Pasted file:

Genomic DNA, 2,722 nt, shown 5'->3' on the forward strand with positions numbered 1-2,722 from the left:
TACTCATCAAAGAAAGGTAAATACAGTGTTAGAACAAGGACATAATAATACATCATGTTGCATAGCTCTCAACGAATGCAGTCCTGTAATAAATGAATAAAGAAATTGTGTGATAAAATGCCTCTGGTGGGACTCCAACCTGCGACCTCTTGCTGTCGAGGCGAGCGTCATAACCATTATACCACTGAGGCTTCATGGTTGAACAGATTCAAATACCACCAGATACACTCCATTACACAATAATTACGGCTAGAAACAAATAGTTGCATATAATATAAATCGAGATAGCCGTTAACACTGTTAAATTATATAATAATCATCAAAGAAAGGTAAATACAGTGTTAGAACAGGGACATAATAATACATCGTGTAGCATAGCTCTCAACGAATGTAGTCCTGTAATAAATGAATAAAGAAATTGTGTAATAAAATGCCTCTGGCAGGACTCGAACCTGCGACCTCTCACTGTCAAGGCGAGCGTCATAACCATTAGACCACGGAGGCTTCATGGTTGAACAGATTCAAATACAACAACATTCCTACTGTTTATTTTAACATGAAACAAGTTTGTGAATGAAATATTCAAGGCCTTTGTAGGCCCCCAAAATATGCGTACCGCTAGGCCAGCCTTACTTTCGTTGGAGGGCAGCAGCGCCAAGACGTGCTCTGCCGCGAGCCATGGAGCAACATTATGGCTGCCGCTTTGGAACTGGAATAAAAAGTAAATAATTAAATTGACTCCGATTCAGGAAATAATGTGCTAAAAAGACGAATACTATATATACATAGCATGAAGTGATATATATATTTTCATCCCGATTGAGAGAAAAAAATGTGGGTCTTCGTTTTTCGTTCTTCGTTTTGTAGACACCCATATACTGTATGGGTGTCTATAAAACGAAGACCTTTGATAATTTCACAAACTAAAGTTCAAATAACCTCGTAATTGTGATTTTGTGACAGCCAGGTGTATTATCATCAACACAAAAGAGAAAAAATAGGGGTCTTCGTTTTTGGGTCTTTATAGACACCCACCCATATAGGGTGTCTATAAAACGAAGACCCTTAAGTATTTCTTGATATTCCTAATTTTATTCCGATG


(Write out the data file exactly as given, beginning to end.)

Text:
Genomic DNA, 2,722 nt, shown 5'->3' on the forward strand with positions numbered 1-2,722 from the left:
TACTCATCAAAGAAAGGTAAATACAGTGTTAGAACAAGGACATAATAATACATCATGTTGCATAGCTCTCAACGAATGCAGTCCTGTAATAAATGAATAAAGAAATTGTGTGATAAAATGCCTCTGGTGGGACTCCAACCTGCGACCTCTTGCTGTCGAGGCGAGCGTCATAACCATTATACCACTGAGGCTTCATGGTTGAACAGATTCAAATACCACCAGATACACTCCATTACACAATAATTACGGCTAGAAACAAATAGTTGCATATAATATAAATCGAGATAGCCGTTAACACTGTTAAATTATATAATAATCATCAAAGAAAGGTAAATACAGTGTTAGAACAGGGACATAATAATACATCGTGTAGCATAGCTCTCAACGAATGTAGTCCTGTAATAAATGAATAAAGAAATTGTGTAATAAAATGCCTCTGGCAGGACTCGAACCTGCGACCTCTCACTGTCAAGGCGAGCGTCATAACCATTAGACCACGGAGGCTTCATGGTTGAACAGATTCAAATACAACAACATTCCTACTGTTTATTTTAACATGAAACAAGTTTGTGAATGAAATATTCAAGGCCTTTGTAGGCCCCCAAAATATGCGTACCGCTAGGCCAGCCTTACTTTCGTTGGAGGGCAGCAGCGCCAAGACGTGCTCTGCCGCGAGCCATGGAGCAACATTATGGCTGCCGCTTTGGAACTGGAATAAAAAGTAAATAATTAAATTGACTCCGATTCAGGAAATAATGTGCTAAAAAGACGAATACTATATATACATAGCATGAAGTGATATATATATTTTCATCCCGATTGAGAGAAAAAAATGTGGGTCTTCGTTTTTCGTTCTTCGTTTTGTAGACACCCATATACTGTATGGGTGTCTATAAAACGAAGACCTTTGATAATTTCACAAACTAAAGTTCAAATAACCTCGTAATTGTGATTTTGTGACAGCCAGGTGTATTATCATCAACACAAAAGAGAAAAAATAGGGGTCTTCGTTTTTGGGTCTTTATAGACACCCACCCATATAGGGTGTCTATAAAACGAAGACCCTTAAGTATTTCTTGATATTCCTAATTTTATTCCGATG